As ConExpos go, the 2014 show was a welcome shot of enthusiasm for the construction industry. But it was a short quote from Doug Oberhelman, CEO of Caterpillar, that I think set the tone and the goals for the next decade in the heavy equipment business.
Oberhelman was talking to the press about the completion of Tier 4 Final emissions requirements and all the money, R&D and blood, sweat and tears it took to get to this point. Now that those have been met, Cat’s engineers were able to “unleash” their creative energies in projects other than emissions controls, he said.
“It’s freeing up all of our engineering resources after 15 years,” Oberhelman said. “They’re going to go after things they wanted to go after for a long time.”
It’s a sentiment I think is shared by every OEM in the industry. Every manufacturer of diesel powered equipment had to pour the majority of it’s R&D money into making emissions reduction work. This demanded huge capital allocations retooling of factories, new service and maintenance protocols, and and dealers had to figure out how to explain the price increases to customers during a prolonged recession.
But as ConExpo showed, Tier 4 is a done deal, settled science. It’s here and not going away. Now the industry can turn its engineering focus to something else—primarily hybrids and energy efficiency.
Most OEMs I’ve talked to say the next goal for the EPA is going to be carbon emissions, which for all practical purposes means fuel efficiency. Fortunately the regulatory juggernaut has not started rolling on this “Tier 5” scenario, and kudos to the industry for not waiting for the government to tell it what to do.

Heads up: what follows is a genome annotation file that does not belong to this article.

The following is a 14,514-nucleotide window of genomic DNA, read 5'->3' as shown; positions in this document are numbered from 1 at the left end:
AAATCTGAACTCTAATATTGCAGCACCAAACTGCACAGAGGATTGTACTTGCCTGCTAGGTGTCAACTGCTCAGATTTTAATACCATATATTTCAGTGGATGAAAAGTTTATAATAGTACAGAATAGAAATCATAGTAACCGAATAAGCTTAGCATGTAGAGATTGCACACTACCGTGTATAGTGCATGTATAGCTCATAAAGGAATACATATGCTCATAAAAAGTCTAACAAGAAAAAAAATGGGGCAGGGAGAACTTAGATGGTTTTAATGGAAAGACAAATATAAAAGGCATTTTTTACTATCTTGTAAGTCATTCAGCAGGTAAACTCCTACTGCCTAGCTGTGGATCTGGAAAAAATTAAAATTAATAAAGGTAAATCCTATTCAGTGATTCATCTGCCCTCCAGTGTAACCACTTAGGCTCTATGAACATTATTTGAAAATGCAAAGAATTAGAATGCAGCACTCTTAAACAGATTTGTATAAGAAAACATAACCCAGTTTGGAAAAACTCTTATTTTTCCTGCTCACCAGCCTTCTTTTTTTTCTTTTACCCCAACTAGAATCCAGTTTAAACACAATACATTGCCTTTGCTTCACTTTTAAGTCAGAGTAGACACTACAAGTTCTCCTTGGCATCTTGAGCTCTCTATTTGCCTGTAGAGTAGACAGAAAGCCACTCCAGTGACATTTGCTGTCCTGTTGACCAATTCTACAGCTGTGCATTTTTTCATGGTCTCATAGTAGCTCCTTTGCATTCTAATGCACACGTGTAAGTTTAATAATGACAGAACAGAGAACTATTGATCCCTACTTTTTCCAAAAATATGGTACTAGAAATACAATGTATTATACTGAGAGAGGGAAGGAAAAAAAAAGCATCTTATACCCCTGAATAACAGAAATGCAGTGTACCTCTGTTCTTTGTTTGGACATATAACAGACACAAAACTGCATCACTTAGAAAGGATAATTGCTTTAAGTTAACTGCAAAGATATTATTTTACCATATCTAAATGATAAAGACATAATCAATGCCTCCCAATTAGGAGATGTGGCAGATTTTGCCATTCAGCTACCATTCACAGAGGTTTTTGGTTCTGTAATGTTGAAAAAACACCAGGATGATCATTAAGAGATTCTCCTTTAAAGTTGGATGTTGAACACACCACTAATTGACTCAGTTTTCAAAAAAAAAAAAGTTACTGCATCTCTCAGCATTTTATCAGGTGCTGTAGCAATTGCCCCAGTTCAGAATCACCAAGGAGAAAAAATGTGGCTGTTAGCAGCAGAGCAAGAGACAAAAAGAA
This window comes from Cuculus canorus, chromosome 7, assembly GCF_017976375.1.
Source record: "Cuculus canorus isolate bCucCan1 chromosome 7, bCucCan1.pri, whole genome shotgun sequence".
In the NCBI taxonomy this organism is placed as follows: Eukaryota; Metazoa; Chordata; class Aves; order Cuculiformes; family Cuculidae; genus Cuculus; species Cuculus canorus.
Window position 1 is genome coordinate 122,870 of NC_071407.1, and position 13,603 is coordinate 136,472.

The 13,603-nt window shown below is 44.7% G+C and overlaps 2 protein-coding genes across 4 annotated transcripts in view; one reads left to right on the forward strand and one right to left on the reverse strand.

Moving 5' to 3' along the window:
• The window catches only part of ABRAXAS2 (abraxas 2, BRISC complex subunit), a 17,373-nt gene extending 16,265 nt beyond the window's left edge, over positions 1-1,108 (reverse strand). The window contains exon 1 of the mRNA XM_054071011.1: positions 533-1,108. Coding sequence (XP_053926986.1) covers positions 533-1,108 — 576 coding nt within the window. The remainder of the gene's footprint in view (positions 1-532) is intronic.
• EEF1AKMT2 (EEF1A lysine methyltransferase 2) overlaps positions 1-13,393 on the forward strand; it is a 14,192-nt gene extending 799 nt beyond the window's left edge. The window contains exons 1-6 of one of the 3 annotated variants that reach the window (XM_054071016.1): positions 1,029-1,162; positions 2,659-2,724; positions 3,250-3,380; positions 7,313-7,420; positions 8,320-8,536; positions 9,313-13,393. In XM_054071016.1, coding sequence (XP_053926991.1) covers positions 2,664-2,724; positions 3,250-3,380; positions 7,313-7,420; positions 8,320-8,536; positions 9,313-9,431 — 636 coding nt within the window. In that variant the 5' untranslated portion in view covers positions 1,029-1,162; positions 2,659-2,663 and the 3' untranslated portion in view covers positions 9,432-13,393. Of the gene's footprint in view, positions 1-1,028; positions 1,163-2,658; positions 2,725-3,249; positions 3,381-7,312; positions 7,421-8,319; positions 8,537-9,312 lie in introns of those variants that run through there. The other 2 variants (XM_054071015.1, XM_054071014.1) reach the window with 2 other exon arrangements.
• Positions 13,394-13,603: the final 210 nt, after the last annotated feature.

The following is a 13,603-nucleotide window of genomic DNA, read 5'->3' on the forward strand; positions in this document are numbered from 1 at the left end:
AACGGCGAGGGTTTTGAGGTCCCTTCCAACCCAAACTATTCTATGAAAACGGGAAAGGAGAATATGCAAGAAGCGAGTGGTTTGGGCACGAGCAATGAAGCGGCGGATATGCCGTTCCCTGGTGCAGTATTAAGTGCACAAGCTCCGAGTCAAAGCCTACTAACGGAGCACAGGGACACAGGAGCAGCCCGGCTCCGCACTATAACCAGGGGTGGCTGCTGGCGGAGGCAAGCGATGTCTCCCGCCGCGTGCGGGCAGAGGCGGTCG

Virtually all OEMs and component manufacturers are working on creating whatever fuel efficiency gains they can find anywhere on the machine. One or two percent gains are nothing to ignore anymore especially when five or six of these can add up to real dollars and fuel saved.
“Friction is the enemy,” as I’ve heard many engineers say. To fight friction hydraulic hoses are being redesigned for more efficiency flow by reducing sharp bends and internal friction. Low viscosity lube oils are already popular for highway trucks and making their debut in the off-road world. Transmissions are being tuned and wired to on-board computer networks so that every shift is made at the optimal point.
But where the biggest gains in fuel efficiency will come from in the future is the marriage of diesel power and battery storage, diesel-electric hybrids. A few hybrid machines emerged between this ConExpo and the last. These include:
But the diesel-electric hybrid field got a substantial boost from ConExpo 2014, including:
- Cummins Core Plus, a motor generator that sits between the flywheel and transmission.
- Transmission manufacturer Oerlikon Fairfield’s massive hybrid electric drivetrain that will be debut in a wheel loader in China later this year.
- Planetary Power’s HyGen which marries a Perkins diesel engine to a robust lithium-ion battery pack to provide generator power where diesel fuel is scarce or expensive.
What all these hybrid drive systems have in common is they allow you to run with a slightly smaller engine at a lower rpm. This translates into fuel savings, fewer PMs and longer engine life. But that’s just the beginning.
Some proponents of diesel-electric earthmoving equipment are also promising that with all the surplus electric power being generated they may be able to do away with alternators and electrify the components that normally hang off the serpentine belt such as lube, AC and water pumps, thereby greatly reducing parasitic loads. Cummins officials even hinted that it might be possible one day to drive hydraulic pumps with hybrid electricity instead of flywheel power.
I don’t think it’s hyperbole to say that the diesel-electric hybrid is the biggest paradigm shift in the modern industrial world since the invention of the internal combustion engine itself. It’s still in its infancy but it has a long future ahead of it. This is exciting stuff.